The last two questions are pretty broad and require further explanations. As a child, my Harlem streets were sprayed with used syringes, glass and flatten soda or beer cans. My mother worried daily about my journey from home to school. She thought that one of the needles would find its way into my cloth sneakers. Today in Harlem, unfortunately, you can find large numbers of people in search of the next high and others like me, fighting for quality services to rid them of their ills that prevent them from a better life. All have become challenging in this Harlem century. The sights today causes progressive thinkers to often question their own humanity. With the incline of more educated and wealthier Harlem residents, new issues have emerged. The 2020 is reporting that the district population— blacks at 47.8%, whites at 24%, nonwhite Hispanics at 19% and Asian/Others at 9% (numbers should be confirmed). I firmly oppose the over saturation of programs and facilities that don’t serve Harlem residents. In addition, I don’t support programs that don’t have a component to measure community concerns. In Greater Harlem, we support humane treatment and services, but they must be done without negating local residents quality of life, near and around such facilities. As the Harlem voice in the NYC Council, I’ll insure that the local community boards will serve as a major conduit for civic education and engagement on all issues confronting our community. The GHC has done a tremendous job of educating Greater Harlem, as well as those that impact public policy and the management of critical services. All of the current research suggest that Safe Injection Programs save lives, save municipalities money, i.e., hospitalizations and emergency care. I would oppose placing any safe injection sites in the district, if it isn’t a part of a plan to equitably distribute such facilities around the city. Also, we must insure that our city expand its NYC Cares. New York State must push solidly for Single Payer Healthcare to ensure that New Yorkers with drug dependency disorders have increased access to care, therapy and low cost treatment. It would be great for our local institutions to be known as the best ones serving people from communities of long standing need. Every New Yorker should be served with dignity, but no community should be the dumping ground because its populated by the poor and the silent. While our nation accepts the poor, the tried and huddle masses yearning to be free, but often it does it without insuring the dignity of those needing help.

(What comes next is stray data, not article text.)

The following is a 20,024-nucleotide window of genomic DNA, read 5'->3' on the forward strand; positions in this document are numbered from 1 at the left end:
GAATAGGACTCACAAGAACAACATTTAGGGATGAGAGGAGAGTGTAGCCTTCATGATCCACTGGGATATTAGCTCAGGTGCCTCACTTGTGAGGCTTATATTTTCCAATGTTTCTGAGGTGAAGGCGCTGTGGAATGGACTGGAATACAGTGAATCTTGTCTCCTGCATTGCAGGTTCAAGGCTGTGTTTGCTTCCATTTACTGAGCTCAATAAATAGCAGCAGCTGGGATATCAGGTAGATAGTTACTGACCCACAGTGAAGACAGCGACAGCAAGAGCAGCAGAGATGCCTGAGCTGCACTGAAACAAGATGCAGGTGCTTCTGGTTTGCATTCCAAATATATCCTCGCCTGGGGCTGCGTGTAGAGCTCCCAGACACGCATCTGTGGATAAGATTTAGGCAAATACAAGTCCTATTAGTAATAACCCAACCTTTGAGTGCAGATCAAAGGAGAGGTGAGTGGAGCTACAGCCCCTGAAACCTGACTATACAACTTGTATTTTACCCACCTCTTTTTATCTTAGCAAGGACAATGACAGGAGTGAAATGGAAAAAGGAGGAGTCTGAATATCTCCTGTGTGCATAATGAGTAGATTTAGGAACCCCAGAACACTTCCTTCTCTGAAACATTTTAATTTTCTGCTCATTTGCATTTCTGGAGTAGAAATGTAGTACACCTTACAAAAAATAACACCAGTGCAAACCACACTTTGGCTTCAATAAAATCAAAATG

City Council District 9 Candidate Cordell Cleare

Cordell Cleare on Facebook

Below are Cordell Cleare’s thoughts on oversaturation of addiction programs in Harlem and East Harlem:

City Council District 9 Candidate Alpheaus Marcus


Below are Alpheaus Marcus’ thoughts on oversaturation of addiction programs in Harlem and East Harlem:

There has been a huge problem within Harlem where these programs are essentially geared at promoting drug use as opposed to helping end the drug use. Growing up in Harlem I have seen the effects as well as the affects drugs have caused in the urban families. The wasted funding on programs as well as the support of safe injection sites does very little to address drug dealing and the other hazards associated with drug dealing namely gun violence. We must be both proactive and diligent in holding our elected officials accountable for the foreseeable narrative resulting from having these programs especially here in the Harlem Communities. As a community advocate running for city council for district 9 this lawmaking platform will only amplify my advocacy for both the interest and public safety interest of Harlem. Thank you.